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With the federal, state and local requirements to shelter in place and that are closing down non-essential business activities, we are all left with uncertainty on many levels. One such concern is the potential impact on vital utility services, such as electricity, gas and water service.

The uncertainty regarding these services primarily centers around two questions.

Will there be an interruption in the delivery of these vital services due to operational difficulties?

The answer to the first question is relatively easy. All states have statutory and regulatory requirements that vital utility services such as electricity, gas and water must be provided on a continuous, uninterrupted, basis. Interruptions of these services have normally only occurred due to “acts of God,” such as extreme weather conditions (i.e., hurricanes, tornadoes, severe thunderstorms or earthquakes). In these instances, the utilities have worked diligently to restore services as soon as possible after the weather events have subsided.

The current coronavirus crisis does not present any of these conditions. Accordingly, interruptions in service are unlikely to occur, unless there is such widespread infection that there is an extreme shortage of labor at these utilities and they are unable to operate normally.

Even this condition would likely not cause a significant interruption in these services, particularly electricity, due to the fact that so much of the delivery of the services is computer-controlled.

Will service to individual end-users be disconnected due to non-payment or delayed payment?

The second question presents a few more issues. Due to the economic impact on businesses (small and large) and individuals resulting from government orders to shutdown, or significantly reduce business operations, many businesses may face difficulty meeting their monthly financial responsibilities, including payment of utility services. As a result, these businesses and their employees may face difficulties paying their monthly utility bills.

In most, if not all, states, utility companies have the power to suspend or disconnect service upon non-payment. In some states, disconnection can occur within 30 days or less of the due date. In other states, the customer may be granted slightly longer. In either case, non-payment can result in disconnection.

Electric and Gas Utilities

As a result of the coronavirus crisis, several states have restricted a utility’s ability to disconnect vital services to customers impacted by the crisis.

In Texas, for example, the Public Utility Commission (Commission), which regulates electricity and water service in the state, issued emergency orders suspending disconnections and requiring Retail Electricity Providers (REPs) to offer deferred payment options to customers. The Texas Commission’s orders also creates an Emergency Relief Plan to protect the transmission and distribution utilities (TDUs) and the REPs from the economic impact of non-payments or delayed payments. The TDUs will be permitted to immediately implement a surcharge to fund the Plan.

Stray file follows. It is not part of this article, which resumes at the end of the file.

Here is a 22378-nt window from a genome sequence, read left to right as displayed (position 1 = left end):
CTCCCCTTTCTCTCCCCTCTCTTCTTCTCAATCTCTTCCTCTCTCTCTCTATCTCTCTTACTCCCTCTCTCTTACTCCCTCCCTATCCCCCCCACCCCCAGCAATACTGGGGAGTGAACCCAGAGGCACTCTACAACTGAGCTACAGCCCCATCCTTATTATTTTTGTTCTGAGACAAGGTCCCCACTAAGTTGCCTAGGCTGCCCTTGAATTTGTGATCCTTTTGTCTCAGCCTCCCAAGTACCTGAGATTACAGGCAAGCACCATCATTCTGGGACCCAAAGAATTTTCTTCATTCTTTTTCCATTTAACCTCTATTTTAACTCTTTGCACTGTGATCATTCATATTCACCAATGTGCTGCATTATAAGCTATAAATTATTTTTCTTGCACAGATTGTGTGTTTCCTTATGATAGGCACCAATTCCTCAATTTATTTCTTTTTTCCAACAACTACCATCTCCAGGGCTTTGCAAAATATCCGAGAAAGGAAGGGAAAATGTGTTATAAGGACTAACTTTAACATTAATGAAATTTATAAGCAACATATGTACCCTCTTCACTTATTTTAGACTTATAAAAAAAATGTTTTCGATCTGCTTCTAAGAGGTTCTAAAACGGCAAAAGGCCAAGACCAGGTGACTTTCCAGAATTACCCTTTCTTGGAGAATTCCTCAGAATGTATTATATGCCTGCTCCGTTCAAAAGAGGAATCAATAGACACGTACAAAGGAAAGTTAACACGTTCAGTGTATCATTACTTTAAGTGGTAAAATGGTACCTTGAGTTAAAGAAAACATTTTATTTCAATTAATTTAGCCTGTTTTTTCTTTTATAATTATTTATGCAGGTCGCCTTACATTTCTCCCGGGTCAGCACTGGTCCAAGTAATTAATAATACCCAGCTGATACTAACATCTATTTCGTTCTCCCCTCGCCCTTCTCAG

Maryland has adopted a similar plan. Both the Texas and Maryland plans apply only to residential customers. Moreover, the Texas plan may require proof of unemployment or financial hardship.

Other states have likewise issued orders suspending payment-related disconnections. Thus far, the following states have ordered disconnection suspensions statewide: California, Colorado, Connecticut, Illinois, Iowa, Kansas, Kentucky, Louisiana, Maine, Massachusetts, Mississippi, New Hampshire, New Jersey, New York, North Carolina, Ohio, Pennsylvania, South Carolina, Virginia and Wisconsin.

In addition, several states, local regulators and municipally-owned electric service providers have ordered disconnection suspensions. Updated information on the actions taken or not taken by states is available on the Energy Power Institute’s web page.

Many utilities, even without local or state prohibitions, have voluntarily agreed to suspend disconnects related to payment. Instead, they have agreed to provide deferred payment plans to qualified customers. These utilities include those members of the Edison Electric Institute (EEI), which is the trade association for investor-owned utility companies. EEI has members in all 50 states.

Water Utilities

In many instances, water utility service is provided by a local municipal government. Many of these municipalities have issued orders/pronouncements that they are suspending disconnections during this crisis. A live update of the cities that have issued such orders/pronouncements can be found at Food and Water Watch.

On the federal level, several legislators are urging inclusion of a nationwide suspension of all utility disconnections, including suspension of late fees and reconnection fees, as part of a future COVID-19 relief package. We will see whether a nationwide prohibition is adopted. Until then, we will have to look to the state and local governments and/or the utilities.

If you have questions regarding the policies of the utility company and/or regulatory authority in your geographic area, you should contact the utility company. If you do not get an adequate or satisfactory response, you should contact the consumer information agent for the state regulatory commission or municipal regulator for the particular utility service at issue. Much of this information can be obtained on the websites for the state agency, utility or local government.

Our team will continue to share the latest developments and provide insights on the spread of coronavirus and its impact across sectors including the utilities and infrastructure sectors.